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I have an object model which have a parent, that I'll call here MyParent.java. This class have two sub-classes named MySub1.java and MySub2.java.

I have two HashMaps, one containing MySub1 instances and the other containing MySub2 instances. I'm trying to do a piece of code that can handle both HashMaps and do exactly the same thing (later on, having MySub1 or MySub2 instances will have some effect, but not here).

Here is the part of code that does compile :

HashMap<String, ? extends MyParent> map = null;
if (some condition)
    map = // get a HashMap<String, MySub1>
if (some other condition)
    map = // get a HashMap<String, MySub2>

But now, I cannot figure out how to iterate on the map variable. I need to do it through an iterator and not though an iteration over the elements of the keySet() because I will need to remove some of the elements from the hashmap.

Here is the part of my code that does NOT compile :

if(map != null && map.size() > 0){
    Iterator<Entry<String, ? extends MyParent>> i = map.entrySet().iterator();
    while(i.hasNext()){
        Map.Entry<String, MyParent> pair = (Map.Entry<String, MyParent>) i.next();
        // get the object from the pair and handle it
    }
}

Eclipse does print me this error message on the line where I do create the iterator :

 cannot convert from Iterator<Map.Entry<String,capture#5-of ? extends MyParent>> to Iterator<Map.Entry<String,? extends MyParent>>

I really dont get the error message. If I change the first line of my code for :

HashMap<String, MyParent> map = null

Now the code that was not working does work, but the working code does not work anymore with this error message :

cannot convert from HashMap<String,MySub1> to HashMap<String,MyParent>

Any idea ?

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2 Answers 2

up vote 2 down vote accepted

You can always put a pair of instances of String and MyParent into a Map<String,MyParent>. You cannot put that pair into a Map<String,MySub1>. Hence, conversion from the latter to the former map is not possible (as your last error message states). See also wikipedia on covariance and contravariance.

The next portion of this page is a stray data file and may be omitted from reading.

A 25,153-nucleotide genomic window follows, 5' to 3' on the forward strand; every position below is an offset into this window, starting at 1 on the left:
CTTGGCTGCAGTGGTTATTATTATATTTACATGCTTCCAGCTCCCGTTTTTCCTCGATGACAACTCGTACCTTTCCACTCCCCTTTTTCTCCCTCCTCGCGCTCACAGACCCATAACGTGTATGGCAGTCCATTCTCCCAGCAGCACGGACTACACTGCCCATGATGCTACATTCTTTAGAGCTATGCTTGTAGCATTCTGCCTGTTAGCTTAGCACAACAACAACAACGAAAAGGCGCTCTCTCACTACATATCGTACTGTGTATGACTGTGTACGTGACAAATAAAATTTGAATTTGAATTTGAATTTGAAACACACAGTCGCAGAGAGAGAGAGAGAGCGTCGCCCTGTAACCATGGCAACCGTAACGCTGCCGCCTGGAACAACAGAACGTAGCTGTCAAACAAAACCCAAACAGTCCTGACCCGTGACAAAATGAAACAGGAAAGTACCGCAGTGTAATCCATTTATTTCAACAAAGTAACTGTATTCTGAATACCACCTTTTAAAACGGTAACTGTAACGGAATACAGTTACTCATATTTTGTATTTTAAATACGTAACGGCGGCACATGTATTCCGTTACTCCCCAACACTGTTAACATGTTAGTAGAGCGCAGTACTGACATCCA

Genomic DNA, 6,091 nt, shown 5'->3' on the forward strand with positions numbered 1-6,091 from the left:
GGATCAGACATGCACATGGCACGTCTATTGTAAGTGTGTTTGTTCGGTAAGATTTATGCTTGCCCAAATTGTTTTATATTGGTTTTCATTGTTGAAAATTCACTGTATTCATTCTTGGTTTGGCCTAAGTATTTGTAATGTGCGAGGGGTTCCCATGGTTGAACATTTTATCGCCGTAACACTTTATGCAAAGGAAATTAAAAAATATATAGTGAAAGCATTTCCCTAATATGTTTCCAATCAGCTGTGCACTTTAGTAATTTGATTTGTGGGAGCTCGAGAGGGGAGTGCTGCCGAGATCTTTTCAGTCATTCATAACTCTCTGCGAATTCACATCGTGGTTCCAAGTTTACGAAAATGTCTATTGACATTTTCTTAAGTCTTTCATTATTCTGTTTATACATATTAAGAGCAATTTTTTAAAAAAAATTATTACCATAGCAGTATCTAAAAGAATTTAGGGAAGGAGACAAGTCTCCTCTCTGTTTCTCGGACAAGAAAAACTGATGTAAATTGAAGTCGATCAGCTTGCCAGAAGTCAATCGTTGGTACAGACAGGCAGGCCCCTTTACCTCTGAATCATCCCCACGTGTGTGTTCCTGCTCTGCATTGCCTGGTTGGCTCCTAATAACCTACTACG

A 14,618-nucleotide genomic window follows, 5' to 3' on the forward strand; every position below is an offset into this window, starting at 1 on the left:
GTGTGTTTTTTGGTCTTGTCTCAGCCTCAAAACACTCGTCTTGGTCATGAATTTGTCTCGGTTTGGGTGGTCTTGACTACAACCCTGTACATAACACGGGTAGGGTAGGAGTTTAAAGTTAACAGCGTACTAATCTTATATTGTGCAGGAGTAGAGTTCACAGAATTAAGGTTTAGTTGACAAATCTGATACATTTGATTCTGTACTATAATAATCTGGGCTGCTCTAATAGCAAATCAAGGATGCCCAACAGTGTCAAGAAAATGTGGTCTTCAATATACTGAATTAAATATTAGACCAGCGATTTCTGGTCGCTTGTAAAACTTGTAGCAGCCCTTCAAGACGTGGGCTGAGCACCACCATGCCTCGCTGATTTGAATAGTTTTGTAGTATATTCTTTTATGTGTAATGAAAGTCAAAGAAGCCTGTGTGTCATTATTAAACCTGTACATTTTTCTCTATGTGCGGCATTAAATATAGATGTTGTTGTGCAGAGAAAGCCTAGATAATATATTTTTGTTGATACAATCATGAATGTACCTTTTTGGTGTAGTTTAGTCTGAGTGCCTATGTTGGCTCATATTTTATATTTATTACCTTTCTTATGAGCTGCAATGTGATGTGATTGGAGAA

A version of the same problem applies to the iterator. If your actual map is a Map<String,MySub1>, it returns an Iterator<Map.Entry<String,MySub1>>, which is not convertible to an Iterator<Map.Entry<String,? extends MyParent>> even although a Map.Entry<String,MySub1> is a Map.Entry<String,? extends MyParent>. For example, the following will compile:

Map.Entry<String,? extends MyParent> someEntry = map.entrySet().iterator().next();.

Another wildcard (?) helps here:

Iterator<? extends Map.Entry<String, ? extends MyParent>> i =  map.entrySet().iterator();
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Your code does compile (did not test the runtime). But your modification is not what I expected and I really dont understand it... could you explain a bit why the ? extends Map.Entry is needed ? –  Wis Feb 21 '13 at 8:12
    
I think a part of your explanation has been broken by the site when submitting it. The two Iterator> in your post are for sure piece of codes that were not properly escaped by backquotes. –  Wis Feb 21 '13 at 8:24
    
@Wis This is something that I found hard to understand, too. A ? extends Something on the left hand side of an assignment need not refer to the very same type as a ? extends Something on the right hand side. If you find the above code ugly, try moving the "code that does NOT compile" into a method public <T extends MyParent> void removeSome(Map<String,T> map), ans use Iterator<Map.Entry<String,T>> inside. –  arne.b Feb 21 '13 at 8:28
    
@Wis Thanks. Fixed, hopefully. –  arne.b Feb 21 '13 at 8:29
    
thx for the answer, generics are not so obvious. The general concept is fine, but the details are kind of tricky. by the way, one of my colleague told me about this that generics is a way to add type safety when you dont needs it. He told me he always uses Iterator i = map.entrySet().iterator() without any type declaration and adds a @SuppressWarning annotation to eliminate the compiler warning for uncheck type cast. Both seems to work perfectly at runtime. –  Wis Feb 21 '13 at 9:37

I don't know your exact requirements but having multiple object types in the same map may create serious maintenance issues. Hope you would have thought about the following scenarios

  1. When both the conditions are satisfied at some later point of time
  2. When the behavior of Mysub1/Mysub2 changes.
  3. When someone else is maintaining the code.

    I would still recommended to use separate instances. To avoid carrying multiple maps everywhere, you may want to wrap them around in an object.

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The two conditions are mutually exclusive and a former test have verified that exactly one of the two conditions is true, not both, not less. My classes are in fact DTO's that does not have any logical. Just a container to map data to database. For your third note, well... anyone that maintain a code of anyone else always find it ugly ;) –  Wis Feb 21 '13 at 8:30
    
He does not have multiple object types in the same map. He has a map that contains either MySub1 values only or MySub2 values only, and wants to deal with both in the same method based on no specific knowlegde of the subclass' properties, only those from MyParent. Nothing wrong with that. –  arne.b Feb 21 '13 at 8:31

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